So we’ll take our example and let’s say we accidentally change this guy’s level and his image source and we can see that it’s a mistake, so we hit ‘Cancel’, and we’re back to normal.

So that’s useful but fairly easy. We’re going to be doing something more complicated and way cooler using the changedAttributes method. So the changedAttributes method, you call it and then it returns a hash, which has... for each key it has the previous attribute and the current attribute.

So what we’re going to do is when we change anything here, we’re going to have it tell us what it used to be and what it is now, so we’ll see what changes we’re making before we hit the ‘Save’ button.

Because this is a method and not a property, we’ll have to make our own property. We’ll compute it based on the four attributes that we can change, and there’s probably a better way to do this, hopefully someone of you will tell me in the comments, and then we’ll go ahead and we’ll call the changedAttributes method and get that variable.

Alright, so with that, it’s not in a very usable form. So, we’ll assign it to the usableHash, we’ll make a more usableHash, we’ll get the changedAttributes, we’ll get the keys, and we’ll map those keys and return a hash that we can use.

This hash will have three attributes, the key which is the attributeName, the earlierValue which we’ll get from the changedAttributes hash, and then the currentValue which we’ll also get from the changedAttributes hash. Then it will return the usableHash.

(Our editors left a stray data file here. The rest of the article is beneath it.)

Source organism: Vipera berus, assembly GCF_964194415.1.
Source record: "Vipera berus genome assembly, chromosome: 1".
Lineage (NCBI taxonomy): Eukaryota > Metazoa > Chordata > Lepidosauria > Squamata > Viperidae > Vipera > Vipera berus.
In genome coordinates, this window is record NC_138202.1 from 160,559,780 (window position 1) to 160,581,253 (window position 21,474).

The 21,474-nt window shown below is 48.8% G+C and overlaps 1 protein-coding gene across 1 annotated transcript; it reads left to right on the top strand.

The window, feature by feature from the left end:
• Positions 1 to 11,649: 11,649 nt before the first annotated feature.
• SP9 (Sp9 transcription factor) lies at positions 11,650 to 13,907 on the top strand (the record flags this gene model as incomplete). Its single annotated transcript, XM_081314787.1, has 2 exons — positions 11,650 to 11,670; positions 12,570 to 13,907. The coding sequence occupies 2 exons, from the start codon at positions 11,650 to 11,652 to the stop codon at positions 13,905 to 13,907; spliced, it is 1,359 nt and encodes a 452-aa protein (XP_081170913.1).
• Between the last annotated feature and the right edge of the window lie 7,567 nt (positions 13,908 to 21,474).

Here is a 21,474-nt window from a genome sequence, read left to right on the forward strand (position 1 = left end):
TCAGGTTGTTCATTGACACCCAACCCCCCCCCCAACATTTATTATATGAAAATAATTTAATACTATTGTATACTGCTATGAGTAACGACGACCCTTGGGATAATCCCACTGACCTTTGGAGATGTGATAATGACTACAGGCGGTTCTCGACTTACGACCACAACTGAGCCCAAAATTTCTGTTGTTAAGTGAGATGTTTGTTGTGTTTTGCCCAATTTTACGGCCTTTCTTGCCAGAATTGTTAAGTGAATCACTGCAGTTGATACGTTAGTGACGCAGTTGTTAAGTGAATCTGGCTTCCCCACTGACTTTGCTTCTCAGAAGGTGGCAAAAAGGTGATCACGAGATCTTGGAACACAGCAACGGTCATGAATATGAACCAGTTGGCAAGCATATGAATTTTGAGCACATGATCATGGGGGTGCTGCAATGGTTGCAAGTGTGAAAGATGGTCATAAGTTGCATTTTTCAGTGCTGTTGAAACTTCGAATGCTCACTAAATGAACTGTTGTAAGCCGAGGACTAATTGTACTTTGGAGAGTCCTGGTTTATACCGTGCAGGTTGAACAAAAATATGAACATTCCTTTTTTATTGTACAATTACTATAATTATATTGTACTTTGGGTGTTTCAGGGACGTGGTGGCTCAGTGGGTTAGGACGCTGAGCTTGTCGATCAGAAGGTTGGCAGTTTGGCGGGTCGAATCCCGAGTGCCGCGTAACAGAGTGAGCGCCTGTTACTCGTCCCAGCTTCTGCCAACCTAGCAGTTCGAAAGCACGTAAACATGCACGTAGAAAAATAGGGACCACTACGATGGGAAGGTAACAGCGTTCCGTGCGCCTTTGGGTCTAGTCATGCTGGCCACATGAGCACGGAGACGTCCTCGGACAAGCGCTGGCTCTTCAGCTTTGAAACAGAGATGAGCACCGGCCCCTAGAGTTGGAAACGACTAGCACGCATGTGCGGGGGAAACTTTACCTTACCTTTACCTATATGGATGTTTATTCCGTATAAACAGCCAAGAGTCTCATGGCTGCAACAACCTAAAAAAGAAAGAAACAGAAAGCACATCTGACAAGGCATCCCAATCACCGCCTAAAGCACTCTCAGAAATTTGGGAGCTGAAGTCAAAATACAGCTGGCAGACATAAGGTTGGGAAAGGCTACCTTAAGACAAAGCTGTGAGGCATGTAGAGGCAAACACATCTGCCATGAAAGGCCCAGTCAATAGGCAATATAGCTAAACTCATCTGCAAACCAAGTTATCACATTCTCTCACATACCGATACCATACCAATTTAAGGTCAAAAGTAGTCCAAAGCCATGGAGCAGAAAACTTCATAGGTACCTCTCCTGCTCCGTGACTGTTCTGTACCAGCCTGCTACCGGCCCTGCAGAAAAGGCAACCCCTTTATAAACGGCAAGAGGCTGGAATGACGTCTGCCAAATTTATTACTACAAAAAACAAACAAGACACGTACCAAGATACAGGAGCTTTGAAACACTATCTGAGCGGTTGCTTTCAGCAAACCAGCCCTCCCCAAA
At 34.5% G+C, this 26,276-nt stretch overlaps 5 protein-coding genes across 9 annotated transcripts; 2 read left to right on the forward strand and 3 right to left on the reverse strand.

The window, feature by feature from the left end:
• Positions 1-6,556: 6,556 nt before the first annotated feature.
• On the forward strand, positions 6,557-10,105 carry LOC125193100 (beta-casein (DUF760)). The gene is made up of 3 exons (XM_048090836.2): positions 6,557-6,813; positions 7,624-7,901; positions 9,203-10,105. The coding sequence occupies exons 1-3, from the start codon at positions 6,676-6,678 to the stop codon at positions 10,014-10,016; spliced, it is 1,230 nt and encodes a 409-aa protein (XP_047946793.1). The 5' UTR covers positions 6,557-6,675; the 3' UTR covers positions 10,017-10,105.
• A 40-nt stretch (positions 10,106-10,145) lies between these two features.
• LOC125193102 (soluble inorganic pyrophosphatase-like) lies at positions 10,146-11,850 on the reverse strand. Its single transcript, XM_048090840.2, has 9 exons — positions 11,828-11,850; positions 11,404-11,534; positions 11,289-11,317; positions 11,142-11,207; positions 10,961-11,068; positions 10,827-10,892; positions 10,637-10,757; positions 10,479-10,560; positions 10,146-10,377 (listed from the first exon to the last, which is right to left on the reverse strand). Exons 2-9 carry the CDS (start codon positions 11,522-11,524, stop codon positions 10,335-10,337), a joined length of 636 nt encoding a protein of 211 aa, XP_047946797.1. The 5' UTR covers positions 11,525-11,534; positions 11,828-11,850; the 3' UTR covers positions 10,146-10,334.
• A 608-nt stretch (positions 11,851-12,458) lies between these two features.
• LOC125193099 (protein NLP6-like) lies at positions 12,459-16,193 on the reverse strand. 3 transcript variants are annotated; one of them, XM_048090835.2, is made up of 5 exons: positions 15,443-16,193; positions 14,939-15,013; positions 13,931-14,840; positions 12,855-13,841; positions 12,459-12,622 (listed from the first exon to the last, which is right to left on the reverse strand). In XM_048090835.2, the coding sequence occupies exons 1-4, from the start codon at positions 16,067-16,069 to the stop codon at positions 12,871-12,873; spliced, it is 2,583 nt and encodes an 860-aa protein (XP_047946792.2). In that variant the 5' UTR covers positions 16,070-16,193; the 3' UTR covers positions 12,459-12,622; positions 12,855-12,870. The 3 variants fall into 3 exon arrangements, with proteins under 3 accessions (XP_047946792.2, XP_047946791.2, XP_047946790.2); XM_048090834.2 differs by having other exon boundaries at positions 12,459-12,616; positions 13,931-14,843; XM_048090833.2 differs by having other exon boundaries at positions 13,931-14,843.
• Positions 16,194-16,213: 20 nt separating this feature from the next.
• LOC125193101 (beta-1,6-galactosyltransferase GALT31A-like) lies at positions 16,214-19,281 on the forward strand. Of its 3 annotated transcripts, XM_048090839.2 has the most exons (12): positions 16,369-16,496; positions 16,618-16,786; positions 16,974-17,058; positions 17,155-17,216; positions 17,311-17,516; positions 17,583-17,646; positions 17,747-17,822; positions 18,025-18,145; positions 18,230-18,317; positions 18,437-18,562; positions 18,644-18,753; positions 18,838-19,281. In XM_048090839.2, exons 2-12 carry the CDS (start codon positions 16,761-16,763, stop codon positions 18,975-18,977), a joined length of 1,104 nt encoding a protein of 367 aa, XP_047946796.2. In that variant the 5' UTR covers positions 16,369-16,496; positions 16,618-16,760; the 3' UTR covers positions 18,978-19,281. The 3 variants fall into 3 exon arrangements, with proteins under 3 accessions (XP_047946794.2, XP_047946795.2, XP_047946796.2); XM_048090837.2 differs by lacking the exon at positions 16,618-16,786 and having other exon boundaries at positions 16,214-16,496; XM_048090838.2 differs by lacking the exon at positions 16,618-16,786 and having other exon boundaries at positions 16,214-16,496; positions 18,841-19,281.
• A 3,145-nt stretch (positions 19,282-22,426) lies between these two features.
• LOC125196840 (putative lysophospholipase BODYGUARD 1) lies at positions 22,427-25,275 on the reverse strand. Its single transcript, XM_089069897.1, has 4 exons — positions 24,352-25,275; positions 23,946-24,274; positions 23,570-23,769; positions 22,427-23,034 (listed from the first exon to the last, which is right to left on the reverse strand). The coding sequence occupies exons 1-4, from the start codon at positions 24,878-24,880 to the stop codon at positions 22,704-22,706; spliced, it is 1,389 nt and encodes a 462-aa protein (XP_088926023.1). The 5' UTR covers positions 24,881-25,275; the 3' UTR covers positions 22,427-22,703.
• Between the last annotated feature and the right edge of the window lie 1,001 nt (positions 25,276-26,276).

Then, in the handlebars template, we’ll loop over that changedAttributesHash, and we’ll go ahead and say the key, then the earlierValue, then the currentValue.

Now we’ll see this in action. We can see that there are currently no changed attributes. But if we start changing attributes, we’ll see that okay, the name has changed from Rhauk to RhaukHi, and the level has changed from 2 to 23, and we can keep on seeing these changes. So if we back out some of these changes, then it’ll no longer show them as changed, whereas other ones it will show them as changed, because this first one is an integer and that last one is a string.

So this feature is already pretty cool, but here are some more things you could do with it. You could put a ‘Cancel’ button beside each piece of data if you wanted to cancel each one individually. You could keep track of every single change, so when you hit ‘Save’, it would create another record showing that these changes were made. That’s a great way to keep track of the data that you used to have. That same implementation would also lead pretty well to a history or an Undo button.

I look forward to hearing about all the cool things you can do with these methods that I’ve showed you today, and once again to review, those methods are rollbackAttributes and changedAttributes.

In the next episode, we’ll be going over the attributes property, and we’ll see how that can be used with metaprogramming to do some really cool stuff, like here we don’t have explicit code for any of these attributes. They are all based on the attributes property. And we can change to a different model in the same route, and it’s using the same template. This is pretty magical. We’ll show you how in the pro-episode.

Introduction to Ember Data 2.0